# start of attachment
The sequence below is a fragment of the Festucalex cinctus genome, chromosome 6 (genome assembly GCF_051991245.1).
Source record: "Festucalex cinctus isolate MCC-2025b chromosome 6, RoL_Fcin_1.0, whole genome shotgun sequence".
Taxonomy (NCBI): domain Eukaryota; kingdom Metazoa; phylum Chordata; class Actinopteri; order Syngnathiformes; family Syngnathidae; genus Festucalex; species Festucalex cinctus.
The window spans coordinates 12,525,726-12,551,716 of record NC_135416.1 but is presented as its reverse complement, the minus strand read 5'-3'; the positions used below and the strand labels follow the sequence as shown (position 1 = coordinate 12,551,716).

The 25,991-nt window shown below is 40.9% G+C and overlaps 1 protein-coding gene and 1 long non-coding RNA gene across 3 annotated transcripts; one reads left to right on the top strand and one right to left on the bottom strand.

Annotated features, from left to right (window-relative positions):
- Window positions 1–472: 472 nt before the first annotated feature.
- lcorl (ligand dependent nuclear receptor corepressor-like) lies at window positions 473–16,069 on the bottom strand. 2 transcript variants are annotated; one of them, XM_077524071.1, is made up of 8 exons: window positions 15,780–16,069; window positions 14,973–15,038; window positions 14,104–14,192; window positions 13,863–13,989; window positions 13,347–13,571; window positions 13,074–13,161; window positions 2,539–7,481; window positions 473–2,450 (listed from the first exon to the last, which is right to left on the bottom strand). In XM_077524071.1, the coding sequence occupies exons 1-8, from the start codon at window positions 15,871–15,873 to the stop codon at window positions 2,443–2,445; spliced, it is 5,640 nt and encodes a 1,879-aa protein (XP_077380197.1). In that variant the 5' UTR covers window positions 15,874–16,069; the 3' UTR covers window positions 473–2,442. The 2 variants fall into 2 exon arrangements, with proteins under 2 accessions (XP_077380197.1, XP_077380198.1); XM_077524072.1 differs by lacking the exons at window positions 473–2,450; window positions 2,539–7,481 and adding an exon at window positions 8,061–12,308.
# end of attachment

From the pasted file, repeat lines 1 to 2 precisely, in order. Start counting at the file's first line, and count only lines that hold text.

The sequence below is a fragment of the Festucalex cinctus genome, chromosome 6 (genome assembly GCF_051991245.1).
Source record: "Festucalex cinctus isolate MCC-2025b chromosome 6, RoL_Fcin_1.0, whole genome shotgun sequence".